Closed since Christmas, the Varsity will re-open Friday!
  • Kelly O
  • Closed since Christmas, the Varsity will reopen on Friday!

News just arrived at Stranger HQ that the U-District's Varsity Theater, which has been closed since just after Christmas, will reopen on Friday, February 13 under new management. Bainbridge Island-based Far Away Entertainment, which also operates eight other theaters in non-urban markets—including West Seattle's Admiral, and screens on Bainbridge Island, in Anacortes, and elsewhere—announced today that it has taken over the venerable triplex, installing digital projection, digital sound, a new concessions counter and box office, and repairing the existing seats. Far Away Entertainment managing partner Jeff Brein emphasized that Friday's reopening—with screenings of Oscar nominated films Foxcatcher, Whiplash, and The Theory of Everything—will be a "very soft" relaunch, with a grand reopening planned for March. He told me that the company's plans for the Varsity include first-run and repertory programming, live events, a strong relationship with the University of Washington, and partnerships with the local film programming and production communities. It's an ambitious plan for an industry that has been laid low by the on-demand, small-screen nature of 21st-century entertainment, but Brein, whose company has been showing films around (though not actually in) Seattle proper for 18 years, is sanguine—if realistic. When he called to talk about the new Varsity, I offered him my congratulations. "Congratulate me if it makes money," he laughed.

Brein told me that though the Varsity has been furnished with new digital equipment, it has retained both 35 mm and 16 mm projectors both for repertory programming and for new releases that offer incentives to theaters that still exhibit those formats. (He cited Christopher Nolan's Interstellar, which was released a day early to cinemas that were prepared to project it on film.) He also said the theater will operate without an agreement with the projectionists union, IATSE Local 15.

Future plans for the new Varsity include the installation of a 3-D-ready silver screen in the main auditorium ("We'll use it sparingly," he promised), and "satellite-delivered alternative entertainment" (live simulcasts of opera, theater, ballet, and concerts) from a sometimes controversial company called Fathom Events.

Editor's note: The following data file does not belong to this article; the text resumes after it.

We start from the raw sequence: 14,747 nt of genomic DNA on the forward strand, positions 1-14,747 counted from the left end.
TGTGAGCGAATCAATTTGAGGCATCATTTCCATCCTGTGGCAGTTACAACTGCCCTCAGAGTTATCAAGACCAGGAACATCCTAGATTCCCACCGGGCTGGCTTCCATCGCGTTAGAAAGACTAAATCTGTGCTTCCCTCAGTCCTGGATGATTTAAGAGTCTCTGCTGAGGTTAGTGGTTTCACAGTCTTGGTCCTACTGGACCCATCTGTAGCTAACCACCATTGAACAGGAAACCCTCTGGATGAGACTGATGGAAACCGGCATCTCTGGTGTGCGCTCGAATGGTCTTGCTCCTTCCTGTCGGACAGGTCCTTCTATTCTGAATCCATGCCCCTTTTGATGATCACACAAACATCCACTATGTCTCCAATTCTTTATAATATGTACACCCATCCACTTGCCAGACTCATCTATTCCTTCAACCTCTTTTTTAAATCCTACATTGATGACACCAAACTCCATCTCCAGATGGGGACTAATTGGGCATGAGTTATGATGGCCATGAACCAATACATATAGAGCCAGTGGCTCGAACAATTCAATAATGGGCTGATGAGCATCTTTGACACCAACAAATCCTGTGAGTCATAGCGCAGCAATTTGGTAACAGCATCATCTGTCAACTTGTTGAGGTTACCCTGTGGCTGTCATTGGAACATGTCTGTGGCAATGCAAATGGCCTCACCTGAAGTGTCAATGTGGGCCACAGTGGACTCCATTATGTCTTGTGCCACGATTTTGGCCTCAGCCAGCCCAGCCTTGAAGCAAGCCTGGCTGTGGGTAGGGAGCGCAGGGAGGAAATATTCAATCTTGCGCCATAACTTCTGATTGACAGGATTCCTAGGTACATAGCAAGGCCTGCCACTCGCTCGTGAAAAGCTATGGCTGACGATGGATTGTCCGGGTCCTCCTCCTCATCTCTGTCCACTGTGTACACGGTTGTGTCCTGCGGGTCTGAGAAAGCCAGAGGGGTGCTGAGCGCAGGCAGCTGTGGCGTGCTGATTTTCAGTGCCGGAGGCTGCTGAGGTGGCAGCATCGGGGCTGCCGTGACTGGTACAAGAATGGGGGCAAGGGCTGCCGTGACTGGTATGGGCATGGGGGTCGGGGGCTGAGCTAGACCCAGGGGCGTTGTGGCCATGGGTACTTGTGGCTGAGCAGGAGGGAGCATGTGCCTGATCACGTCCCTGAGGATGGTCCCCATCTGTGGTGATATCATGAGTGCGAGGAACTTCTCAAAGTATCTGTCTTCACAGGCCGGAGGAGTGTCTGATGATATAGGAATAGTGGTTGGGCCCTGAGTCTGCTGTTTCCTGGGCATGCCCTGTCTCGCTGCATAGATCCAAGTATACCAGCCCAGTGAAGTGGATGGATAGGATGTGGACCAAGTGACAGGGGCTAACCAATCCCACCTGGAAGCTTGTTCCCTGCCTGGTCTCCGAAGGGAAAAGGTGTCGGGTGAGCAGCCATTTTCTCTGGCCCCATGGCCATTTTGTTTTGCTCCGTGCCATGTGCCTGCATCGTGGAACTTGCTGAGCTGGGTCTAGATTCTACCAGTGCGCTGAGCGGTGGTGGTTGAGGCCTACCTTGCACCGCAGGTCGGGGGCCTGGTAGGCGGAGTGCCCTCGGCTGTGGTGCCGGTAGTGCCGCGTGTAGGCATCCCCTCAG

He made it abundantly clear that his company's chief strategy involved reaching out to the student body that lives and studies just two blocks away.

"The theater's proximity to the university is tremendously appealing," he said. "Not to be critical of anybody, it's possible that earlier operators [of the Varsity] didn't do as much as they could to integrate that audience."

Brien said the new Varsity will feature inexpensive student ticket pricing ($8 at all times, compared to a $10.25 adult ticket and $8.25 for seniors and matinees). He also intends the Varsity to program "a certain number" of "small" live events—"a couple of musicians, poetry readings, that sort of thing"—in an effort to provide a "young, non-affluent audience" with entertainment that isn't "convenient or even possible to download."

On the question of competition with existing neighborhood businesses—such as the small but beloved Grand Illusion Cinema, the luxe Sundance Cinemas, and the Neptune, which is operated by entertainment powerhouse STG—Brein said that the key lies in "respecting each other's common territory" in the interest of "the common good." He was quick to point out the "small, few, and far between" live events he has in mind for the Varsity will pose no threat to Neptune programming, and that a significant percentage of UW students are underage, and therefore can't see anything at Sundance, which is 21+. He expressed a desire to partner with the Grand Illusion, the Northwest Film Forum, TheFilmSchool, SIFF, and any other facet of the local film community that has an interest in "showing films in a movie theater instead of a computer or a phone. If we can accommodate them, we'll do it."

As for the all-important question of popcorn, a field indisputably dominated by Landmark Theatres (which used to run the Varsity, the Neptune, and the Metro—now the site of Sundance Cinema), Brein told me that all Far Away Entertainment theaters pop Orville Redenbacher kernels (as does Landmark) using either canola or coconut oil, depending on the location and the popper hardware (Landmark reportedly uses sunflower seed oil), but that "the jury is out" with regard to the relative flavor/crunch/health ratios associated with the different oils. The new Varsity, he said, will "probably start with coconut oil and see how it goes. We'll play with it." According to the company, real butter will also be available at the Varsity, but not for "a few weeks."